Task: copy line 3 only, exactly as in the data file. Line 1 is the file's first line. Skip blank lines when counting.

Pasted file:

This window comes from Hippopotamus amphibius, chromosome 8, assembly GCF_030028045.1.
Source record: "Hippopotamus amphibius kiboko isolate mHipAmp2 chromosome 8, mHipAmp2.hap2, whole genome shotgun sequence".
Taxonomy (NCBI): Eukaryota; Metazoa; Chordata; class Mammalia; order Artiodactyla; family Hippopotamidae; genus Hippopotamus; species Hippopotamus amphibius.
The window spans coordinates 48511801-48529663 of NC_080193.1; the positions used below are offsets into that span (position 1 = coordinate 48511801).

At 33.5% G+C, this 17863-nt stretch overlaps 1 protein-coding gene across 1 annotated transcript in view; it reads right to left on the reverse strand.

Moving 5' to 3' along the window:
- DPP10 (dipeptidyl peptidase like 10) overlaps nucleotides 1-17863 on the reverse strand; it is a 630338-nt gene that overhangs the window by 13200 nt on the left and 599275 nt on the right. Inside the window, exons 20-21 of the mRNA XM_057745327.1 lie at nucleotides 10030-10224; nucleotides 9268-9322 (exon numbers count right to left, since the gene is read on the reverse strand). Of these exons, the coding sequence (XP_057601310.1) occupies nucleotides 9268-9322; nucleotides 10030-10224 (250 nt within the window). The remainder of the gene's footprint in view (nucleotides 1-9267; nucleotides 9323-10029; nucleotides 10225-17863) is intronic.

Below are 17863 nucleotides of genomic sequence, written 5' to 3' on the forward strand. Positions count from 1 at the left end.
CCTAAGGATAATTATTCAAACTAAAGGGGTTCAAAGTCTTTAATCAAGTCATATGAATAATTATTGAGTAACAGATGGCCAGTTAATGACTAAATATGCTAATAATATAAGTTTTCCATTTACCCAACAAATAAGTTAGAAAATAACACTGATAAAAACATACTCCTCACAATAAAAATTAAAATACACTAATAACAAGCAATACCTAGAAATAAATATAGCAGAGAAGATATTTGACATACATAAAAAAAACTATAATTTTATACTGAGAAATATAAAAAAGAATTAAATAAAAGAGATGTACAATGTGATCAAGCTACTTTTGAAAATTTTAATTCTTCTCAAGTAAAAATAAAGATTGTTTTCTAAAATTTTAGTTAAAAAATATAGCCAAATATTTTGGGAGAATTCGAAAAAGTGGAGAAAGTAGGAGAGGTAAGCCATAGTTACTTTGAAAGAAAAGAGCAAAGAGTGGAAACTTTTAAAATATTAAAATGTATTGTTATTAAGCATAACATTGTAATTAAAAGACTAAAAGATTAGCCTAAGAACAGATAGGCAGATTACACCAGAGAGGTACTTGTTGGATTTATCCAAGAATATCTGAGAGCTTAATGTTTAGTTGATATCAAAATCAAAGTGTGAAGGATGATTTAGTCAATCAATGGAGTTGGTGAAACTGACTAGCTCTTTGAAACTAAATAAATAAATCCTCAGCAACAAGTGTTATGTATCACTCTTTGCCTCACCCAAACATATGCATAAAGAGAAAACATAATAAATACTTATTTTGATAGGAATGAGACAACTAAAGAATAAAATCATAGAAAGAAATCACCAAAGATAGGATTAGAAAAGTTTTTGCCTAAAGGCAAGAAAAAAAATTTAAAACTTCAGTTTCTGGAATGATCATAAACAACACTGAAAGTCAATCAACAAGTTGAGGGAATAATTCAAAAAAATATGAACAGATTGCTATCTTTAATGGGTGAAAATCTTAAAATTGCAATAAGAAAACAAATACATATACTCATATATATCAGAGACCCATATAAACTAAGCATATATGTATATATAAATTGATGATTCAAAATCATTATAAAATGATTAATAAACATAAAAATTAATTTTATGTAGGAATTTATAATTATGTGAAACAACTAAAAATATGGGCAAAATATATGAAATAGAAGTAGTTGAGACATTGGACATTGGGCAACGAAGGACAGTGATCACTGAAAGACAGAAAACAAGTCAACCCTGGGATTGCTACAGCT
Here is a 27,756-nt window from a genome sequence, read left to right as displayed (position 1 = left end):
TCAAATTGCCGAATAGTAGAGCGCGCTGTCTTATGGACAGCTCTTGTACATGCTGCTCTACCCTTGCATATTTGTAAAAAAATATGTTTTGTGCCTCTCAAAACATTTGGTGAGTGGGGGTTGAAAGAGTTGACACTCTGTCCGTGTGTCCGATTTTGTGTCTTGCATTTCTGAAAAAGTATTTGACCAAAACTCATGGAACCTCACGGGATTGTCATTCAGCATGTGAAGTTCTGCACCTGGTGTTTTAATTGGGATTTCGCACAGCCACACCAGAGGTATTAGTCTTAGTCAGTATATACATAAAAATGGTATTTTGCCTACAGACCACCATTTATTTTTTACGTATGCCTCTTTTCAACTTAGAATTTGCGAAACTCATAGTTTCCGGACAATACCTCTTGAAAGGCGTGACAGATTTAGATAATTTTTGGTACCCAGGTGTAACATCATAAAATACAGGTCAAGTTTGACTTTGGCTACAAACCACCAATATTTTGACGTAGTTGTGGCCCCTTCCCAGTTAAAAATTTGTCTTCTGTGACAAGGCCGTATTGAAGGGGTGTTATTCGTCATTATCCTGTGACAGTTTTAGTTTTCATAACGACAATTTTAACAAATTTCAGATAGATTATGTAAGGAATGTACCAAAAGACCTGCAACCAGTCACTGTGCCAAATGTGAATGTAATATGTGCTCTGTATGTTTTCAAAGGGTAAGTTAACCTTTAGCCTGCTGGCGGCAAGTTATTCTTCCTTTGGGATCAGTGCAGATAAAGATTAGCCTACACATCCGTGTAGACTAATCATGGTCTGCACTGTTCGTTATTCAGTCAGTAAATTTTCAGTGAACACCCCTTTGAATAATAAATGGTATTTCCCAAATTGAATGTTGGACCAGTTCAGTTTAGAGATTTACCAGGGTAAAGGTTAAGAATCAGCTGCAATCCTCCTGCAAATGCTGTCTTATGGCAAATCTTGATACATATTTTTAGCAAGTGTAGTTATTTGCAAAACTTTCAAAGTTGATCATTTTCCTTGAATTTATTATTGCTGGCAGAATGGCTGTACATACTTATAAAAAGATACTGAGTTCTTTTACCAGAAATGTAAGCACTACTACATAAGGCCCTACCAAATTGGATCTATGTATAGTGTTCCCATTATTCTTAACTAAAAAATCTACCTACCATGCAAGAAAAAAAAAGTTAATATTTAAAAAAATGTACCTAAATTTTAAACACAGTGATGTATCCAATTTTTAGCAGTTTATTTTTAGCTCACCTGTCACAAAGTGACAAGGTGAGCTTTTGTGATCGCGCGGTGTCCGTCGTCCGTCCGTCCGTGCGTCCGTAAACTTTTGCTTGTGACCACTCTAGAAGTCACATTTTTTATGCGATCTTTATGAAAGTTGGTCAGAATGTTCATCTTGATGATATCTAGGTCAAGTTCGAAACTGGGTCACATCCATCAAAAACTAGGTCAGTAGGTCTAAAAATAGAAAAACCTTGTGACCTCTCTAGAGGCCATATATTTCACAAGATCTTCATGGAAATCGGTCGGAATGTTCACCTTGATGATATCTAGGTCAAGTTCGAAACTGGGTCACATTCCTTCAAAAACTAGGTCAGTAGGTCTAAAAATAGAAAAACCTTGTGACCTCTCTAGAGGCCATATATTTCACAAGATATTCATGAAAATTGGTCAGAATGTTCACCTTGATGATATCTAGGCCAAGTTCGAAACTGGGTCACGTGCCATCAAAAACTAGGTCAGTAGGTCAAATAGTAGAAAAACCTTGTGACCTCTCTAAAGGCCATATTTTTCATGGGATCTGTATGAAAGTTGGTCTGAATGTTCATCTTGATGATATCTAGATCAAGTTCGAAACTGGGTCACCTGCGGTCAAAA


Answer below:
Taxonomy (NCBI): Eukaryota; Metazoa; Chordata; class Mammalia; order Artiodactyla; family Hippopotamidae; genus Hippopotamus; species Hippopotamus amphibius.